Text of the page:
Portuguese banking aristocracy: Time for family planning
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Portuguese banking aristocracy: Time for family planning

Portugal's banking sector has consolidated rapidly since reprivatization but assets of $250 billion are still divided among more than 40 players. Emu and foreign competition demand even more mergers or alliances. The three big controlling families already have informal connections that could form the basis for closer ties.

Banco Totta & Acores (BTA), one of Portugal's leading banks, was in turmoil last January. Its shares were in free fall, its chairman had resigned in a huff and investors were on the point of revolt after the announcement of a proposed dividend abysmally below market expectations.

Historically one of Portugal's most profitable banks, Banco Totta was the first to be returned to the private sector under a government decree that effectively overturned the nationalization policy of Portugal's 1974 revolution.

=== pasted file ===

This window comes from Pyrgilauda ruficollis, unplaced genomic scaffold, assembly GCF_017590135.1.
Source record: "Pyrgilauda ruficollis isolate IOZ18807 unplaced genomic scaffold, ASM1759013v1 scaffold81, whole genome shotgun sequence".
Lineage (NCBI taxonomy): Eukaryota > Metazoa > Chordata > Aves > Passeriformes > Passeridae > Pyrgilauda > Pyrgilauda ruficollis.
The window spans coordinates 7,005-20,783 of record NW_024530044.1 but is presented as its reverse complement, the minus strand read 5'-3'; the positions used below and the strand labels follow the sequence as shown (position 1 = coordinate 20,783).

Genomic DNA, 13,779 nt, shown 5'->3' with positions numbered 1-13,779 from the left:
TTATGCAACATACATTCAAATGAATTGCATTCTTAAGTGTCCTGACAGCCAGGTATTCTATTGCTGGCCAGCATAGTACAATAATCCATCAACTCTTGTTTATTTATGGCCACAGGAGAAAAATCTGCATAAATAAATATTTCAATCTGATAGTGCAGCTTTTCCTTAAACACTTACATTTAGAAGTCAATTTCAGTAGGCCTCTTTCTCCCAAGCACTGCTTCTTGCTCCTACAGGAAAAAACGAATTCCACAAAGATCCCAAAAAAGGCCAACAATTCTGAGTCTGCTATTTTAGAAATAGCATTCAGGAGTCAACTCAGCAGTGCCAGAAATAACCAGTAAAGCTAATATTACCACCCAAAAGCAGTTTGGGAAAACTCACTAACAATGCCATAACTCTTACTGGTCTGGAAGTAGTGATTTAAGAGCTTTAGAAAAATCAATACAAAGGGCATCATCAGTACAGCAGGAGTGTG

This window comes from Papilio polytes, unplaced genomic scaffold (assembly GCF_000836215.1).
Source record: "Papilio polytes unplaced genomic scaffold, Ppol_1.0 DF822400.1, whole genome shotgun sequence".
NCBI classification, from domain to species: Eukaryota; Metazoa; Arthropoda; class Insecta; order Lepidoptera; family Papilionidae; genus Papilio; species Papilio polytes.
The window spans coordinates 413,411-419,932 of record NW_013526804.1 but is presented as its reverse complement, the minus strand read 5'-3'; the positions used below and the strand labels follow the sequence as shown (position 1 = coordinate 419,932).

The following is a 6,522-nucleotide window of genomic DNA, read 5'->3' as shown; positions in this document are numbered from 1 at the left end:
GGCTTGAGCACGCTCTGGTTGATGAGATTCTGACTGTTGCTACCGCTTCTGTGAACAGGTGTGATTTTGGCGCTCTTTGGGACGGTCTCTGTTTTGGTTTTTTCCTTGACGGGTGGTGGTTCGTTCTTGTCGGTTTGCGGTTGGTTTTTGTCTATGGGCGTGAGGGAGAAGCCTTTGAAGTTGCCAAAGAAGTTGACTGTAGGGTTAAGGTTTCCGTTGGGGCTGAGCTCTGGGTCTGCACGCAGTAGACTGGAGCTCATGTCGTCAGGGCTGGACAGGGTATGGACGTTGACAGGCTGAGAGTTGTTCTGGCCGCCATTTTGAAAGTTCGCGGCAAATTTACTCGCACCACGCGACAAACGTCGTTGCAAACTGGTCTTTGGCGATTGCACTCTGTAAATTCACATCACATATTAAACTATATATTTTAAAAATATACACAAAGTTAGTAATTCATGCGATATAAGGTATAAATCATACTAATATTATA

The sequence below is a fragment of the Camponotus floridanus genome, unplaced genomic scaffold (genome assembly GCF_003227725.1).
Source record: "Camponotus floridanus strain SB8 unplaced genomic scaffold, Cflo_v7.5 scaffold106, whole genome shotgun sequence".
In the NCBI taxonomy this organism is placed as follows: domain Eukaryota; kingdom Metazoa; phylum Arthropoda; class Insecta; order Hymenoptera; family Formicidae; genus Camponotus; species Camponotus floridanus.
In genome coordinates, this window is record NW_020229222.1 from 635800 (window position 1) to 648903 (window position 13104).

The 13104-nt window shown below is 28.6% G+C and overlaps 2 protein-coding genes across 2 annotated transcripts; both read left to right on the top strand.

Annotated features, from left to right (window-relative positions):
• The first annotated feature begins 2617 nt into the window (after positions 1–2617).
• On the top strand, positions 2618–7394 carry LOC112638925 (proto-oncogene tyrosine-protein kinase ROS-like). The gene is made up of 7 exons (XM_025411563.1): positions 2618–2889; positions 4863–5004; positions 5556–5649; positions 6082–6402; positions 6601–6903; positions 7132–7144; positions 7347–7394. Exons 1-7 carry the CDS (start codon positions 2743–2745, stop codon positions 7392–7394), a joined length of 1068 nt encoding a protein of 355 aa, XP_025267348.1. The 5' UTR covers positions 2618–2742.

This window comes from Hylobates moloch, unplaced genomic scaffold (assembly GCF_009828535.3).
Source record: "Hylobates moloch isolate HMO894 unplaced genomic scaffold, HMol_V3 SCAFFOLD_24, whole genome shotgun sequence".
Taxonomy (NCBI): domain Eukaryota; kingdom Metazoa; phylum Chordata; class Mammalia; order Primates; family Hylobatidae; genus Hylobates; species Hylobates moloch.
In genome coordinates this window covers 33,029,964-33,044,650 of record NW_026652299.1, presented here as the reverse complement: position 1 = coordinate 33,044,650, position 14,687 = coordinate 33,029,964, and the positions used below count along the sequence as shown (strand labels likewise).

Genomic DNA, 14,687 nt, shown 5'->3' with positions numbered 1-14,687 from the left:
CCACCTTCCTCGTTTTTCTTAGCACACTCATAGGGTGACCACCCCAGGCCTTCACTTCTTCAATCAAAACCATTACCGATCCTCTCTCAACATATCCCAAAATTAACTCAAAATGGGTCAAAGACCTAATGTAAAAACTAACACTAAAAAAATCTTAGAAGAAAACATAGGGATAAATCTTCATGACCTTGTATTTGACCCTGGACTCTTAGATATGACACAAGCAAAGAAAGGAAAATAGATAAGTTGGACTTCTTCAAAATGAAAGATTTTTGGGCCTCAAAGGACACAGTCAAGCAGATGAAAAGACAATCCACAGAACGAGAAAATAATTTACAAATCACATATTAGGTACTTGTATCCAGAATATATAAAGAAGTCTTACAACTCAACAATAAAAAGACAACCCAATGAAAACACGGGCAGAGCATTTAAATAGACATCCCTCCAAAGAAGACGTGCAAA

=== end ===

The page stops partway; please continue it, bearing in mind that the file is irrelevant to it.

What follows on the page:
The market knew that last year - Banco Totta's first full year of operation under new ownership - would be a difficult period of adjustment. But the bank's fall in net profit to Esc15.6 billion ($90.28 million) from Esc17.2 billion in 1995 came as a bitter disappointment. It was generally accepted that sharply higher bad-debt provisions - part of a balance-sheet clean-up - were going to eat into profits. However, shareholders felt they had been let down by a proposed Esc135 a share dividend. The market expectation had been Esc190 (with profits of Esc18 billion forecast by the bank's management during a roadshow for international investors), a payout that would have been in line with the previous year's, thus topping the 6.8%

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